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|Articles - November 2010|
|Thursday, October 21, 2010|
Page 2 of 4
We know the earthquake is coming and we know the damage will be bad. A seismic vulnerability report published last fall by the Oregon Department of Transportation provides a typically gloomy assessment, stating: “The effects of this (9.0 Cascadia) earthquake would be widespread across the most dynamic portion of the transportation network.” The report describes, among the carnage, an impassable Highway 101, closure of all state routes between 101 and I-5, 400 collapsed bridges, 600 damaged bridges and widespread damage to I-5.
“You know how a report usually says: ‘A portion of the highway will remain closed?’” asks Kent Yu, a structural engineer with Degenkolb Engineers and an OSSPAC member. “Well, this one says: ‘A portion of I-5 will remain open.’ That’s how grave the situation is.”
The energy situation is equally dire. Oregon imports 90% of its fuel from Washington, most of which is stored in tank farms along the Willamette River. But the majority of those storage facilities do not meet seismic standards and sit on soil that will liquefy during a major quake, says Deanna Henry, emergency preparedness manager for the Oregon Department of Energy. “These are old, old, old tanks on bad, bad, bad soil,” she says. The pipelines were not built to seismic standards either, she says.
Fuel is the linchpin of the recovery system — without it, efforts to restore the electrical grid in the aftermath of a seismic event will be severely compromised. “Maintenance trucks cannot do grid backup without fuel, and if I can’t get fuel out to maintenance trucks — it’s a vicious cycle,” Henry says.
Henry adds that a Cascadia quake would “most likely devastate” terminals at the Port of Portland, which also sit on liquefiable soils.
The condition of Portland’s older commercial buildings adds to the litany of woes. Of greatest concern are the 1,700 unreinforced masonry structures deemed at high risk of collapse in a major quake. Under Oregon code, property owners are required to complete seismic retrofits only when there is a change in use or major renovation. “But because of the costs involved, many property owners try to avoid triggering those thresholds,” says Mark Chubb, operations manager for the city of Portland Office of Emergency Management.
Even new buildings are vulnerable. Oregon’s earthquake construction standards, which were implemented in 1994, do not take into account the extended duration associated with subduction zone quakes, about 4 to 5 minutes of continuous shaking, says Stacy Bartoletti, president of Degenkolb. “We are not designing our buildings any differently than in California, where the earthquakes have a shorter duration,” he says. The ground motions produced by subduction zone quakes are particularly hazardous for mid- to high-rise towers, Bartoletti adds.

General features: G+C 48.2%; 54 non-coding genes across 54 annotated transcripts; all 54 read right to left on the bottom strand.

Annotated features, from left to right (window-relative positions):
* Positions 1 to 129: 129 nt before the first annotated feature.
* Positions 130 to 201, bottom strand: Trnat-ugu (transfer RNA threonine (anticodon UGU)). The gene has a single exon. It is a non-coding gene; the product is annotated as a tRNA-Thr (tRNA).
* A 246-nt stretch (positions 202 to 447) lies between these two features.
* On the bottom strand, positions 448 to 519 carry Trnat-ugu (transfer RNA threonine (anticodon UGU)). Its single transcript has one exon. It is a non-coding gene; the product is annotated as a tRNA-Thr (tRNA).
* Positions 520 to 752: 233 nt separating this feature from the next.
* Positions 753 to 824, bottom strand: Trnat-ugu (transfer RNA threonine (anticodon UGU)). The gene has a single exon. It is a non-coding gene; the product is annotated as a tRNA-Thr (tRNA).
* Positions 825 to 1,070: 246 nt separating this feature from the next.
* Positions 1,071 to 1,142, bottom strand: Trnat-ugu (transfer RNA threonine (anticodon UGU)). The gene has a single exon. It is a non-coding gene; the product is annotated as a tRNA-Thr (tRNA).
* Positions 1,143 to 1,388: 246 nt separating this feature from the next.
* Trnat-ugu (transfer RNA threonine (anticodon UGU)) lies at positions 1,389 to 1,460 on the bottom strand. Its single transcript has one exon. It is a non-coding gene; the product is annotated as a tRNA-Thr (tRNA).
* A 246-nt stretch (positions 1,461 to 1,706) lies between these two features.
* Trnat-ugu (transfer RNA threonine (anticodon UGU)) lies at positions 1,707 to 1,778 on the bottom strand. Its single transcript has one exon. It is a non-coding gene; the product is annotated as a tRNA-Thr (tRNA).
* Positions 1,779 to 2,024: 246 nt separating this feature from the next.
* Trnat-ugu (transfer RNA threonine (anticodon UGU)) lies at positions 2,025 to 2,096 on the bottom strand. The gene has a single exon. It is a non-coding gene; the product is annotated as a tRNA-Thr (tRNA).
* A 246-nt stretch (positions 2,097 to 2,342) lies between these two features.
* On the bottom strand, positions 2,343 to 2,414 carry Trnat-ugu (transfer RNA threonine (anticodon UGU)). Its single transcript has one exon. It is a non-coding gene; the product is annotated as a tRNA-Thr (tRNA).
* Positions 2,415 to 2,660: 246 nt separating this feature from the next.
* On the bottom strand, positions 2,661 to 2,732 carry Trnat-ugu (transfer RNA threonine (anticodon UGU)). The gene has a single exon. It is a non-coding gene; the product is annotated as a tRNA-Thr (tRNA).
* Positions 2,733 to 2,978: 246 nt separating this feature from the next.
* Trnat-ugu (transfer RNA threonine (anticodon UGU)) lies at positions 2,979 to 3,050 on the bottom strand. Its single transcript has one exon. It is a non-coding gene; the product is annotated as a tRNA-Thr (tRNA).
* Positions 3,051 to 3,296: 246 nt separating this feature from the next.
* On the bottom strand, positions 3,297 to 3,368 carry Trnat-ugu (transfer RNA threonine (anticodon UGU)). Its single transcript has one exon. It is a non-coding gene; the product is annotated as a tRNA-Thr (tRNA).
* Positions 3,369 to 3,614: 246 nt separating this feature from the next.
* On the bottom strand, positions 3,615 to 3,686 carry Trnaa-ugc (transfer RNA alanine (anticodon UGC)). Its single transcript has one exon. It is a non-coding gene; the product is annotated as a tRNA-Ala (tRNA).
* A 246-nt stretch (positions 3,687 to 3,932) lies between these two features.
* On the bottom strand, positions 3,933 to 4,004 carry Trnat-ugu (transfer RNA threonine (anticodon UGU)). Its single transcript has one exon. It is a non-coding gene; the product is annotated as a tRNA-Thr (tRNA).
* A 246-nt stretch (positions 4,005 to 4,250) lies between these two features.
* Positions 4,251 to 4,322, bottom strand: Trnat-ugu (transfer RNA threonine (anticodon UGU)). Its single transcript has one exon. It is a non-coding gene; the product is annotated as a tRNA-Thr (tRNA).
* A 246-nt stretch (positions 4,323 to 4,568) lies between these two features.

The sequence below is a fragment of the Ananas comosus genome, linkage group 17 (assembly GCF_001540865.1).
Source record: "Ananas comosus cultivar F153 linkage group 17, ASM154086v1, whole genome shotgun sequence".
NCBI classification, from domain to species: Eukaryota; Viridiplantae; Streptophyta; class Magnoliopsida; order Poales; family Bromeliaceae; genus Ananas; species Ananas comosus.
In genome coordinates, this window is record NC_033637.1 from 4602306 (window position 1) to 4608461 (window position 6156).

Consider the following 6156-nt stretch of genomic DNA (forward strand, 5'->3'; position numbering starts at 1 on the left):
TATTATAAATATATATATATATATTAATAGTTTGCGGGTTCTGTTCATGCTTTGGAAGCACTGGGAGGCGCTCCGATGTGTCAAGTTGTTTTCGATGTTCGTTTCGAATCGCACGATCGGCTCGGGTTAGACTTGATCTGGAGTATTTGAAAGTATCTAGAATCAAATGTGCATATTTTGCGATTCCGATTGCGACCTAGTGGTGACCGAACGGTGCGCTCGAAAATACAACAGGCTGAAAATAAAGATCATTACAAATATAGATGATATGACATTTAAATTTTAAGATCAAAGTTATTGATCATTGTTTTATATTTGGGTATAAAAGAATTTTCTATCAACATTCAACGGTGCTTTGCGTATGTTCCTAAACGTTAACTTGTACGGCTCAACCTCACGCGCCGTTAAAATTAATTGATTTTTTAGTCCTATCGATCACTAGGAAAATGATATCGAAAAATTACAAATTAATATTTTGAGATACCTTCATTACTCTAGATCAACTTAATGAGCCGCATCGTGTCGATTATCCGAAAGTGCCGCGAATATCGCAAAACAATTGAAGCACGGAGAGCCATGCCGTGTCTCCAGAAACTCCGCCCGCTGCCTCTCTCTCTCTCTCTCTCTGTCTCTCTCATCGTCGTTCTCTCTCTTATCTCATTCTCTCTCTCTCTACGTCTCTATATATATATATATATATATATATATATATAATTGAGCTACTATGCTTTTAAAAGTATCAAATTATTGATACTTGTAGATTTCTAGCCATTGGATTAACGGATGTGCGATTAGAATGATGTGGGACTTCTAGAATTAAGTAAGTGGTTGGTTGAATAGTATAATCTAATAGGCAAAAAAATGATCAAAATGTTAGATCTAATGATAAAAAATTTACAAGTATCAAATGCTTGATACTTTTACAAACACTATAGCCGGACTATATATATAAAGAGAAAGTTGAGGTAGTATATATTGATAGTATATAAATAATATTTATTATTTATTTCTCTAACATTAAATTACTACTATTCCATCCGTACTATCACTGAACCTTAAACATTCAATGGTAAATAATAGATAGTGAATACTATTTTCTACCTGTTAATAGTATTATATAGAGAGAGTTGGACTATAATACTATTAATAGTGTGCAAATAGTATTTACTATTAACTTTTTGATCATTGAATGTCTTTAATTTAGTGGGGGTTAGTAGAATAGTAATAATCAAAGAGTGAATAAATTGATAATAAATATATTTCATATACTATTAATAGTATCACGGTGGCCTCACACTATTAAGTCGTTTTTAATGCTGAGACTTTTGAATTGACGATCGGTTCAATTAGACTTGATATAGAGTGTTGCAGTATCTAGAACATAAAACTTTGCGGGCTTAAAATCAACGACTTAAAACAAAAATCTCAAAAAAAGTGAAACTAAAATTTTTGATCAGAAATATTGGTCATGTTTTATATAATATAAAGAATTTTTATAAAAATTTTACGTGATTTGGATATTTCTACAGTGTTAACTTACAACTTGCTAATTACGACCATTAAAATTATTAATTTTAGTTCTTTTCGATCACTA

Wednesday, August 26, 2015
BY KIM MOORE AND LINDA BAKER
Child care in Oregon is expensive and hard to find. We delved into the numbers and talked to a few executives and managers about day care costs, accessibility and work-life balance.
Thursday, September 24, 2015
BY KIM MOORE | RESEARCH EDITOR
The traditional model of sports teams using paid media to get their message across is disappearing as teams look instead to social media to interact with fans.
Wednesday, August 19, 2015
BY JACOB PALMER | DIGITAL NEWS EDITOR
One of the hottest new investment trends has proven quite lucrative for some companies.
Wednesday, August 19, 2015
BY CHRIS NOBLE
Oregon is home to an abundance of gritty warehouses reborn as trendy office spaces, as well as crafty hipsters turned entrepreneurs. Does the combination yield an equally bounteous office products sector? Not so much. Occupying the limited desk jockey space are Field Notes, a spinoff of Portland’s Draplin Design Company, and Schuttenworks, known for whittling Apple device stands. For a full complement of keyboard trays, docking stations and mouse pads, check out the GroveMade line, guaranteed to boost the cachet of even the lowliest cubicle drone.
Tuesday, September 15, 2015
BY LINDA BAKER
The 2016 presidential election is shaping up to be the year of the outsider, with Bernie Sanders and Donald Trump capturing leads in the polls and the headlines. In Portland, Wheeler vs. Hales is bucking the outlier trend.
Thursday, August 20, 2015
BY DAN COOK
The state’s angel investing fund gets hammered in Salem.
Monday, September 28, 2015
BY AMY MILSHTEIN
To attract technology companies, the U.S. Bancorp Tower repositions itself as open, light and playful.
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